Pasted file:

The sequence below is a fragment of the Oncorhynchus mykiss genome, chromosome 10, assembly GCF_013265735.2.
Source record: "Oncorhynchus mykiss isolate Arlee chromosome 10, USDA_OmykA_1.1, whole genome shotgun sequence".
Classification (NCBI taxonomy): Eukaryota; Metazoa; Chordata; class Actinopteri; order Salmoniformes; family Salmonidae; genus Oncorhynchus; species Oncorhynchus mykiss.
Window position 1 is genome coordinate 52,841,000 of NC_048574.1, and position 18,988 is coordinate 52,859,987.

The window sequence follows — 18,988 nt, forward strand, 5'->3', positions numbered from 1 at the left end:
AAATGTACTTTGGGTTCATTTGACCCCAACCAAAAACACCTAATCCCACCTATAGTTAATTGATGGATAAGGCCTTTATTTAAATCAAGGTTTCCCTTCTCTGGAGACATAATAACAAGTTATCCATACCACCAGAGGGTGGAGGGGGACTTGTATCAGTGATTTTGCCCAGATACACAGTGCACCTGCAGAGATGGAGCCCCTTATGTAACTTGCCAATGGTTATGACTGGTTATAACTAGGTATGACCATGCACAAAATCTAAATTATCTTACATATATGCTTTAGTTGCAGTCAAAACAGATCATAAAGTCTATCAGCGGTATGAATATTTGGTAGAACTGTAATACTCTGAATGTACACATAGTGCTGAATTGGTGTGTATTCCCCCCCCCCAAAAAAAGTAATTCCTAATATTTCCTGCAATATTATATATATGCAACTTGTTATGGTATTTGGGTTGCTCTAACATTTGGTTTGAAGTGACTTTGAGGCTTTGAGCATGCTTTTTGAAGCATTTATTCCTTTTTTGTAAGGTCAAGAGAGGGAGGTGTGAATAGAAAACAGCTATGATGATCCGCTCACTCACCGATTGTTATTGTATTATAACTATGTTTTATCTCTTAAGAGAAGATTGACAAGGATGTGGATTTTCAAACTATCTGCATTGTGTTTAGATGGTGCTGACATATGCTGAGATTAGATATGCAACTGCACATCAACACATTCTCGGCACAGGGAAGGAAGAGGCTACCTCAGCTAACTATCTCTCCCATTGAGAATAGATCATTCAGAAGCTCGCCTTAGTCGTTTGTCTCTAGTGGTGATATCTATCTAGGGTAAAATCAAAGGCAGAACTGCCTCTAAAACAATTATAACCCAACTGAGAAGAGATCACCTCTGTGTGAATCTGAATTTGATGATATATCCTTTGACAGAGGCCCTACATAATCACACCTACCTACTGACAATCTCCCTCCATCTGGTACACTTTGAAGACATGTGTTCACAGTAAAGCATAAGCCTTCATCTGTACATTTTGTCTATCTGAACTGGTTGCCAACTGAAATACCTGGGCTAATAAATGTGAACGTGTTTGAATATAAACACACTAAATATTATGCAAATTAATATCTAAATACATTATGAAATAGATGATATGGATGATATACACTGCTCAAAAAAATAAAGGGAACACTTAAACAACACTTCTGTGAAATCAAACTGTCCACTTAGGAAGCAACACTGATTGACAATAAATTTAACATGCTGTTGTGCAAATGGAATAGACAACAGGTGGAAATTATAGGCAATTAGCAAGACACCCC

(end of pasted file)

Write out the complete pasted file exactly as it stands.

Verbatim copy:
The sequence below is a fragment of the Oncorhynchus mykiss genome, chromosome 10, assembly GCF_013265735.2.
Source record: "Oncorhynchus mykiss isolate Arlee chromosome 10, USDA_OmykA_1.1, whole genome shotgun sequence".
Classification (NCBI taxonomy): Eukaryota; Metazoa; Chordata; class Actinopteri; order Salmoniformes; family Salmonidae; genus Oncorhynchus; species Oncorhynchus mykiss.
Window position 1 is genome coordinate 52,841,000 of NC_048574.1, and position 18,988 is coordinate 52,859,987.

The window sequence follows — 18,988 nt, forward strand, 5'->3', positions numbered from 1 at the left end:
AAATGTACTTTGGGTTCATTTGACCCCAACCAAAAACACCTAATCCCACCTATAGTTAATTGATGGATAAGGCCTTTATTTAAATCAAGGTTTCCCTTCTCTGGAGACATAATAACAAGTTATCCATACCACCAGAGGGTGGAGGGGGACTTGTATCAGTGATTTTGCCCAGATACACAGTGCACCTGCAGAGATGGAGCCCCTTATGTAACTTGCCAATGGTTATGACTGGTTATAACTAGGTATGACCATGCACAAAATCTAAATTATCTTACATATATGCTTTAGTTGCAGTCAAAACAGATCATAAAGTCTATCAGCGGTATGAATATTTGGTAGAACTGTAATACTCTGAATGTACACATAGTGCTGAATTGGTGTGTATTCCCCCCCCCCAAAAAAAGTAATTCCTAATATTTCCTGCAATATTATATATATGCAACTTGTTATGGTATTTGGGTTGCTCTAACATTTGGTTTGAAGTGACTTTGAGGCTTTGAGCATGCTTTTTGAAGCATTTATTCCTTTTTTGTAAGGTCAAGAGAGGGAGGTGTGAATAGAAAACAGCTATGATGATCCGCTCACTCACCGATTGTTATTGTATTATAACTATGTTTTATCTCTTAAGAGAAGATTGACAAGGATGTGGATTTTCAAACTATCTGCATTGTGTTTAGATGGTGCTGACATATGCTGAGATTAGATATGCAACTGCACATCAACACATTCTCGGCACAGGGAAGGAAGAGGCTACCTCAGCTAACTATCTCTCCCATTGAGAATAGATCATTCAGAAGCTCGCCTTAGTCGTTTGTCTCTAGTGGTGATATCTATCTAGGGTAAAATCAAAGGCAGAACTGCCTCTAAAACAATTATAACCCAACTGAGAAGAGATCACCTCTGTGTGAATCTGAATTTGATGATATATCCTTTGACAGAGGCCCTACATAATCACACCTACCTACTGACAATCTCCCTCCATCTGGTACACTTTGAAGACATGTGTTCACAGTAAAGCATAAGCCTTCATCTGTACATTTTGTCTATCTGAACTGGTTGCCAACTGAAATACCTGGGCTAATAAATGTGAACGTGTTTGAATATAAACACACTAAATATTATGCAAATTAATATCTAAATACATTATGAAATAGATGATATGGATGATATACACTGCTCAAAAAAATAAAGGGAACACTTAAACAACACTTCTGTGAAATCAAACTGTCCACTTAGGAAGCAACACTGATTGACAATAAATTTAACATGCTGTTGTGCAAATGGAATAGACAACAGGTGGAAATTATAGGCAATTAGCAAGACACCCC